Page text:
Merriam Webster’s dictionary has several definitions to the word “uncertain”
First on the list is “Not known beyond doubt” followed by “Not clearly identified or defined”.
Anyhow you slice it, uncertain times just don’t feel good.
As human beings, I think we all like the idea of certainty. Most of us don’t welcome change and the thought of what might happen (Especially if we perceive the outcome to be bad) can really make us uncomfortable.
Whether uncertainty is lurking in our relationships, our home life, our jobs, and if you watch the news as of late, our finances, it takes us out of our comfort zone.
When it comes to our finances, we could go back a hundred years and find many examples of uncertainty.
More recently, we can look back to March of 2020 when COVID was hitting the news and the S & P 500 fell 12% in just one day1.
More recently, we saw further declines due to the war in Ukraine, rising inflation, (and with it, rising interest rates to help curb inflation).
The bottom line is, there has always been uncertainty in the world and there will continue to be so.
These challenges are certainly a basis for concern however, they don’t need to be a cause of panic. As someone that has been working with folks for 30 years, making decisions when you are under stress are usually decisions that should be discussed with a professional before acting upon.
If you are a long-term investor, the declines (and advances) are a normal pattern of a broad-based stock market. Bear in mind, investing in stocks is uncertain and carries risk of loss.3
If you could go back in time and someone had a crystal ball and they told you the following, would you invest in the stock market or stay invested?
- In 2001 there will be a terrorist attack on U.S soil where nearly 3,000 die
- There will be a financial crisis between 2007 and 2009 lasting over 18 months
- There will be a global pandemic in 2020 ultimately killing over 1,000,000 in the U.S and over 6,000,000 worldwide2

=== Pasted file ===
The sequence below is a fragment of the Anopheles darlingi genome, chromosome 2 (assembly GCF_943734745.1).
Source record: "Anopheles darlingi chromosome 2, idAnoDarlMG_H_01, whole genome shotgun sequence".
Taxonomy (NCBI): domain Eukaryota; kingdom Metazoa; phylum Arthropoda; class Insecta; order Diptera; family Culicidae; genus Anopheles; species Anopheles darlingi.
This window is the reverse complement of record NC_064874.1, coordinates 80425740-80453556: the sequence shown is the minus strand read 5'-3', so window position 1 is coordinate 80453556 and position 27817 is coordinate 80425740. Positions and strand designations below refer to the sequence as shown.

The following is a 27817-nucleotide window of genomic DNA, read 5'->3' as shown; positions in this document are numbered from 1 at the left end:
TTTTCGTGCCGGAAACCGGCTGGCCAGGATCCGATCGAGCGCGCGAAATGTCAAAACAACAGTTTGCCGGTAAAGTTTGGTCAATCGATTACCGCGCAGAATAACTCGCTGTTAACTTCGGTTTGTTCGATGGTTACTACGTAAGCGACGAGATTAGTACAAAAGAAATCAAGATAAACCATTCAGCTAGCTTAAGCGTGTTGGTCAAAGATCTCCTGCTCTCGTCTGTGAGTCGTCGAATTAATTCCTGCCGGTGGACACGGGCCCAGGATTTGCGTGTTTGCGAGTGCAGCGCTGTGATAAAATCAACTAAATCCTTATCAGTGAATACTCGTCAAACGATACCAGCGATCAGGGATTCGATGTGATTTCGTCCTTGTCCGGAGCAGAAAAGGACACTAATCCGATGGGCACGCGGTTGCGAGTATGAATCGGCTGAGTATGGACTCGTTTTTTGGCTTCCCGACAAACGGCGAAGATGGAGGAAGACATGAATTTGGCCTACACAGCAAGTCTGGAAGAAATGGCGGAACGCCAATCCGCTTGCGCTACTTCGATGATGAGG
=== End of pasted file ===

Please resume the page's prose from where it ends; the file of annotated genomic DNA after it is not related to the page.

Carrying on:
So, what is one to do during times of uncertainty?
First, it makes sense to have a financial plan and see if you are still on track to meet your financial goals.
If you are working with a Certified Financial Planner® practitioner, reach out to them if you have questions or concerns or if your situation has changed. A recent job loss, a health issue, a change in your marital situation, a new child, are just some reasons to revisit your plan.
It also may be a good time to look at your tolerance for risk. This is a measure of how you might feel if your portfolio goes down a certain percentage. Check out my other article, 5 Things to Consider About Your Risk Tolerance to learn more.
Any questions, we are here to help.
Want to schedule a quick call with me? Click HERE.
All the best.
Rick Fingerman, CFP®, CDFA™, CCPS®
3. Investments involve risks. The investment return and principal value of an investment may fluctuate so that an investor’s shares, when redeemed, may be worth more or less than their original value. Past performance is not a guarantee of future results. There are no guarantees. It is best to speak with an investment professional that knows your personal situation before investing
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